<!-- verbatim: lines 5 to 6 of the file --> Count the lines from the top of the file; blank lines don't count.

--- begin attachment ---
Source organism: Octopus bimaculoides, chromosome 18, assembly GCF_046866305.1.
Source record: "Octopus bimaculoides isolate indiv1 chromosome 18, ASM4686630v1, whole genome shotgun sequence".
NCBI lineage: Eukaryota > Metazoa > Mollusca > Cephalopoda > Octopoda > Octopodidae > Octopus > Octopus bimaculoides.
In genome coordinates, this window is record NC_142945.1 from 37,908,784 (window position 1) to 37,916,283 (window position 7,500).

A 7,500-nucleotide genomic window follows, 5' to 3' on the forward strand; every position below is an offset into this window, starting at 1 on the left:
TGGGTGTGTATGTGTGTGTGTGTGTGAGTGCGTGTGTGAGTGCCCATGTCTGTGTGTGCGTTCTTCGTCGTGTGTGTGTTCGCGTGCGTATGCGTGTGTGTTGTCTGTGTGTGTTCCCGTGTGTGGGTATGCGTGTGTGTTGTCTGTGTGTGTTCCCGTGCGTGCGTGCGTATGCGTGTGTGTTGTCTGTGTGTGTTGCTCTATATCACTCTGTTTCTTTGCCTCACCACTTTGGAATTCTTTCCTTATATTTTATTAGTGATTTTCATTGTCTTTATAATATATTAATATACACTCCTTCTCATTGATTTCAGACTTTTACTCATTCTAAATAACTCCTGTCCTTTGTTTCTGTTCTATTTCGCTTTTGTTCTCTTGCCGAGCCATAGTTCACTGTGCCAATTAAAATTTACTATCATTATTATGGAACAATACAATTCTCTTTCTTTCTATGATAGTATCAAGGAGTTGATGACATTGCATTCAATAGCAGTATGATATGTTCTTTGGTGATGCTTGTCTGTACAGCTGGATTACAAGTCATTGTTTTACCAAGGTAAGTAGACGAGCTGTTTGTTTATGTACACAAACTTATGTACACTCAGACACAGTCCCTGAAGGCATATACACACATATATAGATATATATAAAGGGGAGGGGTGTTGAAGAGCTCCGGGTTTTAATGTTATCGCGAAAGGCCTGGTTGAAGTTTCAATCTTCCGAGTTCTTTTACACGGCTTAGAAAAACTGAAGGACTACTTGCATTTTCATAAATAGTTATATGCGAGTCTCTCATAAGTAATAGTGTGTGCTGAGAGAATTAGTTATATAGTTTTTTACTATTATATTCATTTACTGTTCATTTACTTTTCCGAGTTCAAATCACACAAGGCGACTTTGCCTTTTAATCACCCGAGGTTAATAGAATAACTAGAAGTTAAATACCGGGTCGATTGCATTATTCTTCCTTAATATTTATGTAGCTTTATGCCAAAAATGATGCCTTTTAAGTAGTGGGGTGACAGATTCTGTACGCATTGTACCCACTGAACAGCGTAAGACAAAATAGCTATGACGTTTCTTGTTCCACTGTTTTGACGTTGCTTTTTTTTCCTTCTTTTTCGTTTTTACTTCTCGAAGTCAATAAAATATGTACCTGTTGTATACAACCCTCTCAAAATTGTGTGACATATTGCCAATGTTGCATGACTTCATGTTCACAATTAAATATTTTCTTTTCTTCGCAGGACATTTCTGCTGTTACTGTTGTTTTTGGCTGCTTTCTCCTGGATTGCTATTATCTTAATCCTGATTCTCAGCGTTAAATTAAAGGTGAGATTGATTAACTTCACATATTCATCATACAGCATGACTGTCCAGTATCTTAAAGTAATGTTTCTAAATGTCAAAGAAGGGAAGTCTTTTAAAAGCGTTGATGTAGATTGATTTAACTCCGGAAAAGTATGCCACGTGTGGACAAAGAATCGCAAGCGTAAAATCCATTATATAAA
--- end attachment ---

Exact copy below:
A 7,500-nucleotide genomic window follows, 5' to 3' on the forward strand; every position below is an offset into this window, starting at 1 on the left:
TGGGTGTGTATGTGTGTGTGTGTGTGAGTGCGTGTGTGAGTGCCCATGTCTGTGTGTGCGTTCTTCGTCGTGTGTGTGTTCGCGTGCGTATGCGTGTGTGTTGTCTGTGTGTGTTCCCGTGTGTGGGTATGCGTGTGTGTTGTCTGTGTGTGTTCCCGTGCGTGCGTGCGTATGCGTGTGTGTTGTCTGTGTGTGTTGCTCTATATCACTCTGTTTCTTTGCCTCACCACTTTGGAATTCTTTCCTTATATTTTATTAGTGATTTTCATTGTCTTTATAATATATTAATATACACTCCTTCTCATTGATTTCAGACTTTTACTCATTCTAAATAACTCCTGTCCTTTGTTTCTGTTCTATTTCGCTTTTGTTCTCTTGCCGAGCCATAGTTCACTGTGCCAATTAAAATTTACTATCATTATTATGGAACAATACAATTCTCTTTCTTTCTATGATAGTATCAAGGAGTTGATGACATTGCATTCAATAGCAGTATGATATGTTCTTTGGTGATGCTTGTCTGTACAGCTGGATTACAAGTCATTGTTTTACCAAGGTAAGTAGACGAGCTGTTTGTTTATGTACACAAACTTATGTACACTCAGACACAGTCCCTGAAGGCATATACACACATATATAGATATATATAAAGGGGAGGGGTGTTGAAGAGCTCCGGGTTTTAATGTTATCGCGAAAGGCCTGGTTGAAGTTTCAATCTTCCGAGTTCTTTTACACGGCTTAGAAAAACTGAAGGACTACTTGCATTTTCATAAATAGTTATATGCGAGTCTCTCATAAGTAATAGTGTGTGCTGAGAGAATTAGTTATATAGTTTTTTACTATTATATTCATTTACTGTTCATTTACTTTTCCGAGTTCAAATCACACAAGGCGACTTTGCCTTTTAATCACCCGAGGTTAATAGAATAACTAGAAGTTAAATACCGGGTCGATTGCATTATTCTTCCTTAATATTTATGTAGCTTTATGCCAAAAATGATGCCTTTTAAGTAGTGGGGTGACAGATTCTGTACGCATTGTACCCACTGAACAGCGTAAGACAAAATAGCTATGACGTTTCTTGTTCCACTGTTTTGACGTTGCTTTTTTTTCCTTCTTTTTCGTTTTTACTTCTCGAAGTCAATAAAATATGTACCTGTTGTATACAACCCTCTCAAAATTGTGTGACATATTGCCAATGTTGCATGACTTCATGTTCACAATTAAATATTTTCTTTTCTTCGCAGGACATTTCTGCTGTTACTGTTGTTTTTGGCTGCTTTCTCCTGGATTGCTATTATCTTAATCCTGATTCTCAGCGTTAAATTAAAGGTGAGATTGATTAACTTCACATATTCATCATACAGCATGACTGTCCAGTATCTTAAAGTAATGTTTCTAAATGTCAAAGAAGGGAAGTCTTTTAAAAGCGTTGATGTAGATTGATTTAACTCCGGAAAAGTATGCCACGTGTGGACAAAGAATCGCAAGCGTAAAATCCATTATATAAA